Farm animals have unique personalities. They're fascinating creatures with the ability to love, form friendships, mourn, get angry and show a variety of other emotions. They are deserving of our respect and our compassion.
The consolidation of farms in recent years has radically altered the face of farming. Today more animals are being raised on less land, with profound effects on the animals, rural communities and the environment.
This shift in farming has been termed "industrial agriculture" or "factory farming," as thousands, or even hundreds of thousands of animals, are crowded into huge buildings with no access to the outdoors.
Factory farming is an extremely cruel method of raising animals, but its profitability makes it popular. Farm animals are sentient beings that experience all the same emotions we do. The best way to save animals from the misery of factory farming is to stop or reduce your consumption of meat, milk, cheese and eggs.
Cattle, as individuals or as a herd, possess many unique traits, the most distinctive being their social disposition. They are extremely social animals and rely heavily on "safety in numbers"— herds can form with up to 300 animals. Each animal can recognize more than 100 individuals and will closely bond to some herd members, while carefully avoiding others. While the bond between mothers and daughters is particularly strong, calves also maintain lifelong friendships.
Despite their reputation, pigs have many positive attributes including cleanliness, intelligence and a social nature. Pigs are indeed clean animals. Yes, they do roll in mud, but only because they can't sweat like people do; the mud (or water) actually keeps them cool. If available, pigs, who are excellent swimmers, prefer water to mud. Pigs also carefully keep their sleeping area clean, and will designate a spot as far from this area as possible for waste.
Chickens form strong family ties. A mother hen begins bonding with her chicks before they are even born. She will turn her eggs as many as five times an hour and softly cluck to her unborn chicks, who will chirp back to her and to one another. After they are hatched, the devoted mother dotes over her brood, teaching them what to eat, how to drink, where to roost, and how to avoid enemies.
A bald eagle, as the nation's official bird, adorns the Great Seal of the United States of America. But if Benjamin Franklin had had his way, a turkey, not a bald eagle, might have famously gripped those 13 arrows and an olive branch as part of the seal. Franklin knew, like others who have spent time around this large bird, that it would have been an honor for the turkey to represent the U.S.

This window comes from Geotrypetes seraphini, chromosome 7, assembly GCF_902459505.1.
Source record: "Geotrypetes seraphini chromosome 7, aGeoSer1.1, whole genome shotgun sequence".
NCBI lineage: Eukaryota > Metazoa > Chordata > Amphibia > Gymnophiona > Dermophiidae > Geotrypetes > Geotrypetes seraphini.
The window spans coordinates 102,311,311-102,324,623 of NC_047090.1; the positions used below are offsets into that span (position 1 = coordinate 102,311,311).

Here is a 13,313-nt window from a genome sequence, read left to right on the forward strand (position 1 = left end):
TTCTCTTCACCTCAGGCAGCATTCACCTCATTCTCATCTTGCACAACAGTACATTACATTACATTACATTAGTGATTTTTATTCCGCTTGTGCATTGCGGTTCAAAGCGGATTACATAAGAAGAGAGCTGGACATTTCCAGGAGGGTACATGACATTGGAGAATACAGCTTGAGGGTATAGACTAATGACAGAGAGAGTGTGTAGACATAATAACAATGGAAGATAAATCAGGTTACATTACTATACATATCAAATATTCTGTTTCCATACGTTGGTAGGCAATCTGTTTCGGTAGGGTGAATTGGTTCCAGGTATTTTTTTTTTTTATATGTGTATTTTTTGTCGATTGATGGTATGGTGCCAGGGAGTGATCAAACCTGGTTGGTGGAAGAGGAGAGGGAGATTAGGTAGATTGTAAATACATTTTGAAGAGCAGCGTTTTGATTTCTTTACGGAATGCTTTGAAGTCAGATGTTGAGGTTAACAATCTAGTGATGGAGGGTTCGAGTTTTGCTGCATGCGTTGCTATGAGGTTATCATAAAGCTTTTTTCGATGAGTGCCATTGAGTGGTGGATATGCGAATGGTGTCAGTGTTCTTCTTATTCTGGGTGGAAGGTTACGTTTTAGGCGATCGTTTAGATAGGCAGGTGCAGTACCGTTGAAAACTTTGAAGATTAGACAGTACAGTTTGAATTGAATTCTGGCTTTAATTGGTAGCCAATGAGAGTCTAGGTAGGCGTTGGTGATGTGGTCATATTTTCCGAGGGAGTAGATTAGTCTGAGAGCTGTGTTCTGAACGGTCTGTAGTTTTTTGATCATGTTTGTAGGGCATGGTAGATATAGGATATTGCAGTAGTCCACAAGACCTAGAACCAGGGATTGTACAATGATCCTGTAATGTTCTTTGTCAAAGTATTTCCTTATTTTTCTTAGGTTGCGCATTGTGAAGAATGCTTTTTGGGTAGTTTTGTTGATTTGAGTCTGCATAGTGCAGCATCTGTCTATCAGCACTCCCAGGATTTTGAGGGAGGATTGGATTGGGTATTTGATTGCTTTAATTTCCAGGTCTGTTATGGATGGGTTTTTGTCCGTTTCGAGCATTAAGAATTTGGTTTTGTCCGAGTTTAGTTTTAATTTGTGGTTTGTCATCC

Some of the most charismatic and versatile domesticated animals, mules have been used by humans for millennia, working as load-bearers, cart-pullers, and even racing mounts. The exact origin of the mule as a species isn’t known, but it’s likely that the first mules were the result of pairings between wild asses and horses that lived in the same habitats; though nearly all mules throughout history and up to modern days have been domestically bred by humans.
The horse is an odd-toed ungulate mammal belonging to the taxonomic family Equidae. The horse has evolved over the past 45 to 55 million years from a small multi-toed creature into the large, single-toed animal of today. Humans began to domesticate horses around 4000 BC, and their domestication is believed to have been widespread by 3000 BC. Horses in the subspecies caballus are domesticated, although some domesticated populations live in the wild as feral horses.
The donkey or ass, Equus africanus asinus, is a domesticated member of the horse family, Equidae. The wild ancestor of the donkey is the African wild ass, E. africanus. The donkey has been used as a working animal for at least 5000 years. There are more than 40 million donkeys in the world, mostly in underdeveloped countries.
Sheep & Goats
Sheep and goats, like cows, are ruminant animals. They have a four-chambered stomach, using the first chamber to store food (cud) which they then bring back into their mouths to chew again before fully digesting it. These grazing animals often prefer noxious weeds and plants, which makes them great environmentalists.